Lawrence O'Donnell is one of my favorite DC people. Not because he's particularly bright and only partially because he was deeply involved with the production of The West Wing television series.
He pays attention. That's his strength. You see it when he's interviewing someone, you see it when he's on a panel of bloviators, and you see it in his blogging.
You see, by paying attention, you pick up on nuances and details that others miss. Like the fact that, well, Mitch McConnell has all but passed healthcare reform for Harry Reid already:
In Washington, where everyone is desperate to know what's happening behind closed doors, all you have to do to keep something secret is do it out in the open, preferably on C-Span. Mitch McConnell did exactly that when he entered a unanimous consent agreement with Harry Reid about how to proceed on the health care bill. McConnell knew that agreement was going to make it impossible for Republicans to amend the bill and would put it on a fast track toward passage.
McConnell accepted an agreement brilliantly designed by Reid that required 60 votes to pass an amendment. McConnell did that without anyone noticing anything odd after a year of saturation coverage of the importance of 60 votes in the Senate. Everyone outside the Senate now thinks it takes 60 votes to do anything. Not amendments. Amendments pass by a simple majority, 51 votes. Amendments are usually debated for a couple of minutes or hours or days, then voted on. Once in a while, a 60-vote cloture motion is needed to end debate on an amendment. What McConnell agreed to was an implicit cloture motion in every vote on every amendment, thereby completely surrendering the minority's real power. In all my years in the Senate, I never saw a leader make such a mistake. If it was a mistake.
[...]President Obama threatening to violate a campaign pledge by taxing workers' health care plans is one thing, but actually doing it is a dream come true for Republicans. They know the health care reform bill has a handful of taxes like that, none of which were mentioned by any Democrat in the last campaign. They can't wait to campaign to repeal those taxes. The internal Republican strategy debate now is should we repeal the whole bill or maybe leave some of the more popular sounding bits alone? But how can they run on any kind of repeal if Scott Brown wins in Massachusetts and steps into the Senate just in time to kill Obamacare?If that happens, and the Democrats then scale back their dreams on cap and trade and other liberal ideas, then maybe moderate independents -- including some of Scott Brown's voters -- might think Mitch McConnell has all the Republicans he needs to keep the Democrats on the moderate course those voters prefer. So who is Mitch McConnell really rooting for in Massachusetts?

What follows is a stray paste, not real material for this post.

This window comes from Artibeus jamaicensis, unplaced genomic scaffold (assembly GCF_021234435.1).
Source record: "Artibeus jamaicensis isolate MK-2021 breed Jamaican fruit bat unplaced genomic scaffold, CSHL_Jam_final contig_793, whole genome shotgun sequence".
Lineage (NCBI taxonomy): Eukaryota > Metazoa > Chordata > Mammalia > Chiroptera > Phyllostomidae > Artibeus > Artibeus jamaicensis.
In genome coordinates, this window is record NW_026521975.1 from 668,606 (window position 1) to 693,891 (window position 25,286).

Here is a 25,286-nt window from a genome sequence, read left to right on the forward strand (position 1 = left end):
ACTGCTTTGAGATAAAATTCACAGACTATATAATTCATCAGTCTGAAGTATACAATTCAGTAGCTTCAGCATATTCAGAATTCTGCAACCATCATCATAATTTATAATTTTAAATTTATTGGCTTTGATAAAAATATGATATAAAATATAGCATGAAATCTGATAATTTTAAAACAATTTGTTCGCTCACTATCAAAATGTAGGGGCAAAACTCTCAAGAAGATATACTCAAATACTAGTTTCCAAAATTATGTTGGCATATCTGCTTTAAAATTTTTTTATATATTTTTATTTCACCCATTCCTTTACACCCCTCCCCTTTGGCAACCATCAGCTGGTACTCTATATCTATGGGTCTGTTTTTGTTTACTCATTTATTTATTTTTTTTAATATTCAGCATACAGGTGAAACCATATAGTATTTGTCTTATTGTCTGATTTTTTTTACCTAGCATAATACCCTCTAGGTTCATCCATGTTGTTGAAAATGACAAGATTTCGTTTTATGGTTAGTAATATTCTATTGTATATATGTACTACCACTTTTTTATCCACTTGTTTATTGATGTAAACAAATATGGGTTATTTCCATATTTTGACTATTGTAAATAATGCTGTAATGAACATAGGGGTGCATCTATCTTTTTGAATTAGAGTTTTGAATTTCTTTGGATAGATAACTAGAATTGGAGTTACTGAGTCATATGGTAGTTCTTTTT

It is an interesting note that O'Donnell makes. Mistakes are rarely made in the Senate and hardly ever made by the party leadership. Clearly, McConnell intended to leave himself the out that O'Donnell mentions, the ability to have a tax to rail against in November.
Just as the abortion issue could have been settled in favor of the Republican/conservative caucus at any point over the past 16 years or so by aggressively pursuing legislation to overturn Roe v. Wade or at least drastically limit it (not just the nibbling around the edges that has been passed), Republicans could simply have repeated the strategy they pursued in defeating healthcare reform in 1994: submit endless amendments that would eventually exhaust the chamber.
Four real amendments were submitted as well as five requests to return the bill to committee. All were voted "down" in the regard that they did not pass a 60 vote test.
Sure, the Republicans put on a show of opposition: calling for a reading of the bill on the Senate floor, forcing Senator Byrd to roll in on a wheelchair to vote in the middle of the night. To call this a full-court press to defeat the most socialist piece of legislation in the history of this country (even Social Security doesn't force everyone to carry it, only people earning wages) is ludicrous.
Now, it's possible that McConnell made a mistake. It's possible that, when Reid and McConnell made this agreement, McConnell had polling that showed Americans were so deeply in support of reform that they'd tear apart anyone who behaved badly, and McConnell decided it wasn't going to be his side.
And it's also possible that monkeys might fly out of my butt tomorrow, because this fear was diametrically opposite to the strategy that was pursued, which was to so water down the legislation...what? You thought Ben Nelson and Joe Lieberman acted independently out of good conscience?...that no one would like it much.
The election of Brown certainly defeats that possibility...unless of course a rookie Senator can be persuaded to tow the line.